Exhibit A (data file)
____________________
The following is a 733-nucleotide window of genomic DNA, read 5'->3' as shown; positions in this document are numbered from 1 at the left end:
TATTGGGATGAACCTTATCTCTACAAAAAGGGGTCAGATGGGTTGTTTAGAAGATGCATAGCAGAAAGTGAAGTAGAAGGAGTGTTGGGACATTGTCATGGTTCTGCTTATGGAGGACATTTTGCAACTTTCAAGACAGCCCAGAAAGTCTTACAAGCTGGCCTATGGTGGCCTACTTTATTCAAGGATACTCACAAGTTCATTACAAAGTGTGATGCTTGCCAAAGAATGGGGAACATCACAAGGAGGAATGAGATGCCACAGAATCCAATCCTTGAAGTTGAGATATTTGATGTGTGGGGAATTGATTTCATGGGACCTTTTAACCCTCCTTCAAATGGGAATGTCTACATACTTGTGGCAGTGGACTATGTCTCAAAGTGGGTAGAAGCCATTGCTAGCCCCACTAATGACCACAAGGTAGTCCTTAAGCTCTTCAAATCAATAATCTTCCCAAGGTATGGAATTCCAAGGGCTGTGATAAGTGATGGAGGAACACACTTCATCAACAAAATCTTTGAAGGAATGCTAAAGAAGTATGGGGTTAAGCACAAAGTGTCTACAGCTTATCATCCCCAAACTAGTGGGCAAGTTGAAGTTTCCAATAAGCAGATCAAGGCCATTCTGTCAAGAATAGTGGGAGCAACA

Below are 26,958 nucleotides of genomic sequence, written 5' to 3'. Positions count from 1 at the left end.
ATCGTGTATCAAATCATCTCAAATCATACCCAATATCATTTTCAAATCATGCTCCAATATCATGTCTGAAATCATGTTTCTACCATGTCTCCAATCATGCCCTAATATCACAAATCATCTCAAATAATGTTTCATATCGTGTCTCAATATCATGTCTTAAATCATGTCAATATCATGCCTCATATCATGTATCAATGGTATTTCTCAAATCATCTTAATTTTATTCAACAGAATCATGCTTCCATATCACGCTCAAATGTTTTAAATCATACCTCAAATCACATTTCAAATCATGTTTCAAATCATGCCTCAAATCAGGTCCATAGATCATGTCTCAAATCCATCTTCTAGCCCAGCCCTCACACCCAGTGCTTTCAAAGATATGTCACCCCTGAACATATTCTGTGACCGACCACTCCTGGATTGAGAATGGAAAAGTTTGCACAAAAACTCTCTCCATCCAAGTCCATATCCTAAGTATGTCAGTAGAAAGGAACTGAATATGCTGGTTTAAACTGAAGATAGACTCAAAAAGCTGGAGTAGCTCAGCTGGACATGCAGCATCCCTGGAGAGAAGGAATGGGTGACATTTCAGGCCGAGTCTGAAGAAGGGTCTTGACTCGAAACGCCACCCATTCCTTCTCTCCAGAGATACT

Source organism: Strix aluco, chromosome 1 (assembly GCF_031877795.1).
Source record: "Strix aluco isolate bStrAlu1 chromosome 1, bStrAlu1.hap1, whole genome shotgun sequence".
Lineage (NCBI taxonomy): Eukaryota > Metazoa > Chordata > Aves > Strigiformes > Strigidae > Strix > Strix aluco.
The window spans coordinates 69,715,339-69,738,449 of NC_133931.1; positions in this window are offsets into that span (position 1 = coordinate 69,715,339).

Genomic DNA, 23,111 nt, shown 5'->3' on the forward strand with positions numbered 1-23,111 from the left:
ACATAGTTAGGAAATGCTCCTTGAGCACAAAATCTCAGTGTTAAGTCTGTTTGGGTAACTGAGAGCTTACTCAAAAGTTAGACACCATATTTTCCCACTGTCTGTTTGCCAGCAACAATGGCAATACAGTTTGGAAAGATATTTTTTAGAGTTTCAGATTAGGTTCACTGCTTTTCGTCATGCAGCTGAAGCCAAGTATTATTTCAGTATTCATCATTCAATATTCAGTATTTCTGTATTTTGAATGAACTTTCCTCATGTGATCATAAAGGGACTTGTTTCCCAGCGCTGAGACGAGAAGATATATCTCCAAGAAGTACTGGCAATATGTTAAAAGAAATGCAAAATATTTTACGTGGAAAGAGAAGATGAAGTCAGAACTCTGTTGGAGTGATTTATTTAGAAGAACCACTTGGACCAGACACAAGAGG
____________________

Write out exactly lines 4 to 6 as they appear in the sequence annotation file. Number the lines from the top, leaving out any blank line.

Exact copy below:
ATCGTGTATCAAATCATCTCAAATCATACCCAATATCATTTTCAAATCATGCTCCAATATCATGTCTGAAATCATGTTTCTACCATGTCTCCAATCATGCCCTAATATCACAAATCATCTCAAATAATGTTTCATATCGTGTCTCAATATCATGTCTTAAATCATGTCAATATCATGCCTCATATCATGTATCAATGGTATTTCTCAAATCATCTTAATTTTATTCAACAGAATCATGCTTCCATATCACGCTCAAATGTTTTAAATCATACCTCAAATCACATTTCAAATCATGTTTCAAATCATGCCTCAAATCAGGTCCATAGATCATGTCTCAAATCCATCTTCTAGCCCAGCCCTCACACCCAGTGCTTTCAAAGATATGTCACCCCTGAACATATTCTGTGACCGACCACTCCTGGATTGAGAATGGAAAAGTTTGCACAAAAACTCTCTCCATCCAAGTCCATATCCTAAGTATGTCAGTAGAAAGGAACTGAATATGCTGGTTTAAACTGAAGATAGACTCAAAAAGCTGGAGTAGCTCAGCTGGACATGCAGCATCCCTGGAGAGAAGGAATGGGTGACATTTCAGGCCGAGTCTGAAGAAGGGTCTTGACTCGAAACGCCACCCATTCCTTCTCTCCAGAGATACT

Source organism: Strix aluco, chromosome 1 (assembly GCF_031877795.1).
Source record: "Strix aluco isolate bStrAlu1 chromosome 1, bStrAlu1.hap1, whole genome shotgun sequence".